Tuesday, March 5, 2024
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South Coast fishing seasons

AS fishos, most of us are attuned to the weather and seasons as they change each year. To the non-fisher, I guess winter means cold weather and summer means BBQs, thongs and beach weather.

To the fisho, each season means so much more than a change in weather or temperature. We know what changes in the environment around us. We are closely in touch with weather and temperature changes but also in how our home waters and available species change with each season. In 42 years on the NSW south coast I’ve seen more than 160 seasons.

I’ve seen freezing cold and mild winters. I’ve experienced hot summers that melted roads and brought devastating bush fires. I’ve seen howling westerly winds in August that took the roofs off houses. I’ve also seen incredible marlin fishing in February and March. Southern bluefin tuna in July and yellowfin in September. Let’s have a closer look at the NSW south coast seasons and what they bring the fisho each year.


Once winter is over and done with the fishing changes again. The water slowly warms and the estuaries and rocks start to fire. Bream and flathead start to move around in the estuaries and bass and EPs start to feed in the upper reaches of the Shoalhaven River. Anywhere upstream of the Nowra bridge will produce fish. The last 12 months have seen a lot of rain in the enormous catchment that feeds the Shoalhaven but it hasn’t seemed to have deterred the fishery. Some very nice EP’s and bass are on offer from spring to the end of summer.

As the snapper start to move out wide, reefs in the 40 to 50 metre depths fish well on micro jigs, plastics and bait. Find a bit of a drop off or humps and you’ll often find reds schooled up near it. A bit of current usually helps, especially if you’re bait fishing and trying to get a berley trail established. Some kingfish will still be around our on the reefs and under the cliffs so it’s well worth slow trolling or down rigging a live squid or slimey mackerel. It’s not unusual to see a late run of yellowfin in spring so keep your ears open and be ready to head wide if you hear anything.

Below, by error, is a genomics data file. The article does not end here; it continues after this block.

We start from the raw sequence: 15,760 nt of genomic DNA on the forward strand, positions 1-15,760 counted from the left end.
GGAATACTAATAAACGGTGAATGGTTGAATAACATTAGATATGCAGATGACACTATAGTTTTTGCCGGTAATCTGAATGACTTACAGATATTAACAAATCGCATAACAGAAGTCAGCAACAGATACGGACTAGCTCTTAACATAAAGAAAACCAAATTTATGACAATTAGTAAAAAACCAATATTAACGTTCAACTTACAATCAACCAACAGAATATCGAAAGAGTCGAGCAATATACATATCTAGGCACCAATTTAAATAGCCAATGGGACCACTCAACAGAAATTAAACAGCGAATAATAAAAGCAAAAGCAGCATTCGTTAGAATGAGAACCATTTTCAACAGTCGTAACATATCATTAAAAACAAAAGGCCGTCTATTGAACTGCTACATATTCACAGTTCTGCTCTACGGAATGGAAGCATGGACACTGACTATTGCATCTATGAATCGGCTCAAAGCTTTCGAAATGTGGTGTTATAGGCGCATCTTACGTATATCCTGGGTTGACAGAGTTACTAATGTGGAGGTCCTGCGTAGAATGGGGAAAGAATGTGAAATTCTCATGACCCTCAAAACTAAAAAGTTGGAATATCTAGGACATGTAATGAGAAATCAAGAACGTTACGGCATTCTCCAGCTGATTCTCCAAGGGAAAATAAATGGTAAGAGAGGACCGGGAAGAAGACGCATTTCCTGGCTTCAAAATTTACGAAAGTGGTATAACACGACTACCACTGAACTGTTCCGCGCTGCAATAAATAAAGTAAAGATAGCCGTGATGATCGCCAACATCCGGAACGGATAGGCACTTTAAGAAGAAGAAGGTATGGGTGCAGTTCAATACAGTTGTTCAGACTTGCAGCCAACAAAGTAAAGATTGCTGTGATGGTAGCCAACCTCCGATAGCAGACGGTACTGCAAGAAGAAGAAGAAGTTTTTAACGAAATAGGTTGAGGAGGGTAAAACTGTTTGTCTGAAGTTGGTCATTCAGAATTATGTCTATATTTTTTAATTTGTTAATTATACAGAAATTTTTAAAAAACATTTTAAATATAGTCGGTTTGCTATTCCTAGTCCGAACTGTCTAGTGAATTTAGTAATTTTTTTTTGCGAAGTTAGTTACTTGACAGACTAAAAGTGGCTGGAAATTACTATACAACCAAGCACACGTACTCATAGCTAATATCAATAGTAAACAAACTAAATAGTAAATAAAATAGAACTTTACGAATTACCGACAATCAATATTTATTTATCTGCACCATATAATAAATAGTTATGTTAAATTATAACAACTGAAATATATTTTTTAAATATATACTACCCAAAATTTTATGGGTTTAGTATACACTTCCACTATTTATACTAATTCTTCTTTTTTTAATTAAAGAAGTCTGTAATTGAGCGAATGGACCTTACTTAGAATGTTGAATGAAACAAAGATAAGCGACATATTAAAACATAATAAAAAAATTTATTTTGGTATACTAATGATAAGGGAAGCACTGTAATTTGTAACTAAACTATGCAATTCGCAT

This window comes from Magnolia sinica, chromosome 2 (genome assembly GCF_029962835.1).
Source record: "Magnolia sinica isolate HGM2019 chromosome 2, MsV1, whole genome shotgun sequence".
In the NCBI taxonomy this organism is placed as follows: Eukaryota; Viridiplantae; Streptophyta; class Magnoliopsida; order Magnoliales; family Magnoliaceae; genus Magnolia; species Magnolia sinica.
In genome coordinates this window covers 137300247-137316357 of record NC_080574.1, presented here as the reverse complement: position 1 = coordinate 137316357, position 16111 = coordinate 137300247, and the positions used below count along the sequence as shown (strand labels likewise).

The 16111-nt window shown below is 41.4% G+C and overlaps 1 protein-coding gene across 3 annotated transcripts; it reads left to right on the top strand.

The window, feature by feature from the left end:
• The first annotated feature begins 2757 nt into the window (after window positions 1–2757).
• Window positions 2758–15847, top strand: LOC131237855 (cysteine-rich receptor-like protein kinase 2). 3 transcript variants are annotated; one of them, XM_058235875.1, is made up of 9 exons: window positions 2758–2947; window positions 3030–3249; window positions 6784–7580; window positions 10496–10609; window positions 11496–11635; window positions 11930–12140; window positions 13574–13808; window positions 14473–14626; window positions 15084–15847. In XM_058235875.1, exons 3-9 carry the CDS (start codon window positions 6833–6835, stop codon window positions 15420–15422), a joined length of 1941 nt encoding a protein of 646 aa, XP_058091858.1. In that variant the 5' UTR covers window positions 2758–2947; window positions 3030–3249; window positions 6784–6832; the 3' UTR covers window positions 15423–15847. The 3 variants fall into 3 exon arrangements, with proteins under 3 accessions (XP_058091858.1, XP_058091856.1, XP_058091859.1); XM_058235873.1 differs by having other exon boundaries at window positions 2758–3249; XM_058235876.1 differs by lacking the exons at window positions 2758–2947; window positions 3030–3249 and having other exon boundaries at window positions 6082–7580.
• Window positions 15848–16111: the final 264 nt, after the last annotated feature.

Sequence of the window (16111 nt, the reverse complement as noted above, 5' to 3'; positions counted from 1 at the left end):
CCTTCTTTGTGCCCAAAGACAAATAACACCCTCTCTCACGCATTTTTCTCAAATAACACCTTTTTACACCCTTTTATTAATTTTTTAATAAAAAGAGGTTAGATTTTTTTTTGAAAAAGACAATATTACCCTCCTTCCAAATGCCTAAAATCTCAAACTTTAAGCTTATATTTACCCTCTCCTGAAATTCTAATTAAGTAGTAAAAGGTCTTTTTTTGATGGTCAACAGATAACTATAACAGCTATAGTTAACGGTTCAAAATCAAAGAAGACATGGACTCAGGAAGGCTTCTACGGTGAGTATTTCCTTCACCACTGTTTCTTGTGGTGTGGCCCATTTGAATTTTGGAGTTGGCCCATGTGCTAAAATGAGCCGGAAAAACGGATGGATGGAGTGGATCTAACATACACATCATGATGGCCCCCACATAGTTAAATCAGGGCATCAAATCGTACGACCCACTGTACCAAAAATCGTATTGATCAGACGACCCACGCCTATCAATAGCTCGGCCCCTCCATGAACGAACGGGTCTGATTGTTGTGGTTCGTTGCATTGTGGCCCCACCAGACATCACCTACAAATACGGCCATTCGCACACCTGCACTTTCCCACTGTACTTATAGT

It’s the estuaries that are my focus these days as spring rolls around. This is the time to nail a big flathead on a soft plastic or swim bait. Find some baitfish in any of the estuaries and pepper the area with lures. We’ve caught some big fish whipping plastics in spring but I’ve also caught some thumpers as bi-catch while chasing mulloway with vibes or Slick Rigs. Any of the estuaries are also worth a shot if you’re a bream fanatic. In spring you’ll find bream on the flats feeding on shells and prawns or out in the deep hanging with bait schools. Pepper the flats with hard bodies or lightly weighted Clone Prawns or fish the deep with grubs, vibes or Mussel Vibes. The Basin, Conjola and Burrill all fish well for bream and flathead in spring with some very nice fish on offer. It’s still not too late for a jewie either.


As well all know, the weather and waters warm as summer approaches. This is simply because the southern hemisphere is closer to the sun in it’s orbit from December to February. Temperatures rise to the mid-teens overnight and can get into the mid and even high thirties on hot days. This heats the land and while the ocean can warm to 23 or 24 degrees, the temperature variation between land and sea produces prevailing onshore NE winds by mid-morning on most days. We also experience warm and very humid weather for several days before a cool southerly change works its way up the coast, often bringing a severe storm with it.